In a highly-anticipated showdown, the IBM-created computer “Watson” prevailed against two human champions on the television game show "Jeopardy!". In a world where machines have already replaced humans in manufacturing and human labor tasks, this sneak peak into a future where humans might also be replaced by machines in intellectual pursuits, was somewhat daunting.
However, in the world of legal technology, that future might already be here. New technology in searchable electronic formats has already eliminated innumerable hours spent by associates and paralegals pouring over hundreds of thousands of documents. Is this only the beginning . . . and is it desirable? In the battle of Man v. Machine, will e-discovery software "free lawyers to be lawyers" or will they simply "reduce the number of jobs for associates"?
In a column by the staff of The Legal Intelligencer published on the Pittsburgh Post-Gazette.com site, it was reported that “the growing use of software programs that can sift through mountains of electronically stored information turned over as a part of pretrial litigation…could put out of work a veritable army of young associates.” The column referred to an article published in the New York Times that said, in part:
After all, software doesn't bill at rates in excess of $100 per hour, and, moreover, as one lawyer told the Times, computers don't get bored or get headaches -- two very common occurrences when poring over thousands of e-mails, most of which will prove irrelevant to the crux of the case.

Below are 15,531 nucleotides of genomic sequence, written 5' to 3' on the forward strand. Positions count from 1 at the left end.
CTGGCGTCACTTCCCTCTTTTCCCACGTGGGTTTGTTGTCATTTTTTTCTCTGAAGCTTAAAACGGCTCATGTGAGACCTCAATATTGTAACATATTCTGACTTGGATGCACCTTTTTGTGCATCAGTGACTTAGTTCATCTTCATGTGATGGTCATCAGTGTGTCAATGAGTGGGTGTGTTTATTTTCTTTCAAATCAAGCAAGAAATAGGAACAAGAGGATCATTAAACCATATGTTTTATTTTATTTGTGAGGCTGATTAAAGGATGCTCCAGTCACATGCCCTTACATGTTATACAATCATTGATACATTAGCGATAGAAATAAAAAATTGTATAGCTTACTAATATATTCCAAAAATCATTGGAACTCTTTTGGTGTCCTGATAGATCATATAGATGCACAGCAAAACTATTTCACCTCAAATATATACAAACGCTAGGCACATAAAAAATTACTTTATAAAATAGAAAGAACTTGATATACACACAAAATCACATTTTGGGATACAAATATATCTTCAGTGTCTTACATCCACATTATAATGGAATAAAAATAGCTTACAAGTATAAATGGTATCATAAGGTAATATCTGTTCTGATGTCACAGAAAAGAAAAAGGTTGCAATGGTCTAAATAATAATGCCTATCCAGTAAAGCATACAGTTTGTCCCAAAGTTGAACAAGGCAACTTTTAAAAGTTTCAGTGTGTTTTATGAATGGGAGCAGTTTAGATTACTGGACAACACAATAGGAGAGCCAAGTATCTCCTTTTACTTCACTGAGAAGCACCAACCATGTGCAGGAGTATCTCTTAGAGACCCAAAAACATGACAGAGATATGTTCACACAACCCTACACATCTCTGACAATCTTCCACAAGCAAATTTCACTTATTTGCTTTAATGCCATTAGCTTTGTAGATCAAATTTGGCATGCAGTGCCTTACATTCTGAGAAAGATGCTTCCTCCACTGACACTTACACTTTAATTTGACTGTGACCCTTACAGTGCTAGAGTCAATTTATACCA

The column went on to note that “Paul Krugman, the newspaper's economic columnist, cited the story in arguing that even high-status professions like the law can be vulnerable to redundancy as a result of technology.”
The new technology of producing documents in searchable electronic formats has already eliminated innumerable attorney hours. Where once every document produced had to be read and considered for its possible value to the case, now the use of keyword searches and other new technology allows the machine, not the human, to identify documents that need further review. But currently, every document identified by the program still has to be vetted by a human for its possible relevance to the case. For law firms and their clients, the dollars saved by having software programs review electronic documents can be much better allocated to the actual preparation of the case; or, as the column noted, “If anything, e-discovery software is as likely to free lawyers to be lawyers as it is to reduce the number of jobs for associates. In any event, many of those jobs have already been outsourced or given largely to support staff.”
So, for the moment, humans appear to still have functional value over their machine counterparts. And don’t forget, Watson may have won the Man vs. Machine tournament, but he incorrectly answered Final Jeopardy while both the humans got it right, proving we’re not obsolete…quite yet.